For many of those deeply worried about Israel’s course over the past decade and a half, which has led from the Oslo disaster to the disengagement fiasco to the Lebanon imbroglio, Yaalon is a ray of hope. Though from a kibbutz background that usually fosters wishful, conciliatory views toward the jihadist siege, Yaalon as chief of staff under Prime Minister Ariel Sharon proved himself a realist who saw through the faulty assumptions of the disengagement.


For that clarity of vision he was denied a customary year’s extension as chief of staff and had to step down on June 1, 2005, before the disengagement got under way. It was, in effect, a dismissal that shocked Israel’s military and political establishment. Since becoming chief of staff at the height of the Oslo Terror War in 2002, Yaalon was credited with crafting a strategy that eventually substantially reduced the attacks and dealt harsh blows to Hamas and other terror groups.   

Since then Yaalon, in speeches and articles, has shown an impressive depth. Any lingering doubts about his position on the disengagement were put to rest when he told Haaretz (quoted on ynetnews) last July 6 that “The disengagement was a strategic mistake of the first order. It brought about Hamas’s victory. It emboldened terror groups. It has fueled the Palestinian struggle for years. It created a feeling among the Iranians, the Muslim Brotherhood, and al-Qaeda that Israel can be beaten.”

In a more general vein, he also said in the Lincoln Square Synagogue speech last May:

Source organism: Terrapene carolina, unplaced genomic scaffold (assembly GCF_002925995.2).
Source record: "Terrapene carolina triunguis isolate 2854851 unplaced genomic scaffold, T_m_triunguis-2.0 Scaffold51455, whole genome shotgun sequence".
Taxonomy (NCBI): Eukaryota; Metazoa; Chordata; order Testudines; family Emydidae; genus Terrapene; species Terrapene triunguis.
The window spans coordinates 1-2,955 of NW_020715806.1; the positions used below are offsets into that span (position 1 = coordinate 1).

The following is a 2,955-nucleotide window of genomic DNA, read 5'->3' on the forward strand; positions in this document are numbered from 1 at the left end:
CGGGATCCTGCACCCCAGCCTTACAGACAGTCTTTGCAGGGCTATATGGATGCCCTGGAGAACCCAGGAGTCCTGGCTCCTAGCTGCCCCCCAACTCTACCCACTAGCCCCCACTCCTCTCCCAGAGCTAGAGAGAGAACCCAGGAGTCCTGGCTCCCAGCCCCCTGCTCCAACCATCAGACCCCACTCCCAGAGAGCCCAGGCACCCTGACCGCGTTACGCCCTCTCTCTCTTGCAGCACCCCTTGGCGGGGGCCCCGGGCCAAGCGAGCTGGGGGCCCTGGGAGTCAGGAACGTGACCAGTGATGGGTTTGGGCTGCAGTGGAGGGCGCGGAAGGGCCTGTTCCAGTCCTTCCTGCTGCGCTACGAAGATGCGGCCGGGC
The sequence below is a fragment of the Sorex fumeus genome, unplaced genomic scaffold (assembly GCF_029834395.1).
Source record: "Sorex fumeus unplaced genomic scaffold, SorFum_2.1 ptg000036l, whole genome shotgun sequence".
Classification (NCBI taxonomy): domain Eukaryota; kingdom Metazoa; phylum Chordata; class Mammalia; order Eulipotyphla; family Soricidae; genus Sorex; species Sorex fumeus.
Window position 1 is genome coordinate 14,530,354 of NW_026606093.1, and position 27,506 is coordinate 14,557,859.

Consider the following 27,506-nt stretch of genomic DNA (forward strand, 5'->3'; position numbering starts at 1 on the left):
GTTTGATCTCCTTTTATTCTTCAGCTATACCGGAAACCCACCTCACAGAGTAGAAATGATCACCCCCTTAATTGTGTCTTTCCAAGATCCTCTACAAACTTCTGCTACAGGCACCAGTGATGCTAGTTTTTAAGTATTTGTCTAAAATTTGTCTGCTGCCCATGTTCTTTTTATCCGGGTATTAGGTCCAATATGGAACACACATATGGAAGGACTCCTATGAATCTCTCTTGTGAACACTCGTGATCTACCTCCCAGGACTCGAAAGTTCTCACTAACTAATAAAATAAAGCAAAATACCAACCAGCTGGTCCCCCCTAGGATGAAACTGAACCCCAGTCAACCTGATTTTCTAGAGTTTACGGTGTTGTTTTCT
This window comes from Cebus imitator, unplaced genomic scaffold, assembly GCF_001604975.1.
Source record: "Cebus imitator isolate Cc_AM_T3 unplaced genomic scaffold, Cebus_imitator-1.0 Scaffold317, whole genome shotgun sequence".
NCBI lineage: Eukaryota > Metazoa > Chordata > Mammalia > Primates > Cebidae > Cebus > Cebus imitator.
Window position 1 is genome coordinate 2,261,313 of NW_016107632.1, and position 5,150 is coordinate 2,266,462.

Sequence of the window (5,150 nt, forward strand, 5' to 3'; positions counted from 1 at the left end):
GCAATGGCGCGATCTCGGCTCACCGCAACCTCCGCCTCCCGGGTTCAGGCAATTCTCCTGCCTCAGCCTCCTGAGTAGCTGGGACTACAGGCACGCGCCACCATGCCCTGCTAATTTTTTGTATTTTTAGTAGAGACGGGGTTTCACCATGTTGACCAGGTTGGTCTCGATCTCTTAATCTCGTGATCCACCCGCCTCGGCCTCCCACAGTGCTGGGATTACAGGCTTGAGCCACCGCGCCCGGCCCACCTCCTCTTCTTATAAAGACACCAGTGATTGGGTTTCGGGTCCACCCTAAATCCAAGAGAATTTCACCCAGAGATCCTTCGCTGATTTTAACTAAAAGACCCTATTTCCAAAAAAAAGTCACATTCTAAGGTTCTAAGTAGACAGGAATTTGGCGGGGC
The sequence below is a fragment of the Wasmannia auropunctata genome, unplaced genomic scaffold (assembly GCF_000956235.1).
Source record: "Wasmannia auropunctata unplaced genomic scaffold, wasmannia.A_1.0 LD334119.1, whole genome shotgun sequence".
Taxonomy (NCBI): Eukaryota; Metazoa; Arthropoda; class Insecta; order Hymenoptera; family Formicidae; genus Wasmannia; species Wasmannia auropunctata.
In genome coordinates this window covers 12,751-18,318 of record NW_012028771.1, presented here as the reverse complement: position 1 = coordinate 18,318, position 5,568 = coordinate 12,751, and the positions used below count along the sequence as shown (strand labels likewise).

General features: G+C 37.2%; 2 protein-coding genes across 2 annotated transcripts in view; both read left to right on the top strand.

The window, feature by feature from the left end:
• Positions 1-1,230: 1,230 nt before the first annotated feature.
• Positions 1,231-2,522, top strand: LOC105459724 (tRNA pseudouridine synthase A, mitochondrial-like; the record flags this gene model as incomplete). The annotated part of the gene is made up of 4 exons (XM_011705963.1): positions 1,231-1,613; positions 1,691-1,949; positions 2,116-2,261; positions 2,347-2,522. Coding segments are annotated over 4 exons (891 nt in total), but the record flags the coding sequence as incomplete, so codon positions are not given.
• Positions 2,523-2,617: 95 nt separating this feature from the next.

“From the dawn of Zionism until this day, the source of all terrorist attacks has been the refusal of the Arab world to recognize Israel’s existence. Until this changes, we will remain the target of violent terrorist activity. The ’67 borders are not a solution to rocket attacks, suicide bombs or more conventional forms of warfare. The two-state solution has failed and to my mind is now irrelevant. Even before the Hamas victory, a two-state solution was a mistaken fantasy—now it’s even more irrelevant.”

And in a wide-ranging discussion of Israel’s situation last spring in the Shalem Center’s journal Azure, Yaalon also focused, most significantly of all, on the Israeli side of the equation:

“To complicate matters, the Israeli public debate, including the core of the decision-making elites, has been permeated by post-Zionist claims which are aimed at undermining the Zionist narrative. Some of these claims reflect an ideology that repudiates the belief in a Jewish state; some are a product of historical ignorance; some reflect a kind of wishful thinking; some a reflexive self-incrimination as a response to perceived helplessness; and some simply reflect the poll-driven considerations of political manipulation.”

To that acute description Yaalon added the insight that “Our enemies draw encouragement from Israeli self-doubt. The greatest challenge facing the State of Israel, therefore, is to restore to Israeli society its faith in the righteousness of its path.”

As Yaalon told Israel Television Monday night, “I have a lot to say and I will say it when I return to Israel.” Those of us who still hope Israel can recover from the devastation wrought by leaders like Rabin, Peres, Barak, Sharon, and Olmert will be listening to what Yaalon has to say. And hoping he gets the chance to act on it.

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P. David Hornik is a freelance writer and translator living in Beersheva. He blogs at http://pdavidhornik.typepad.com/. He can be reached at pdavidh2001@yahoo.com.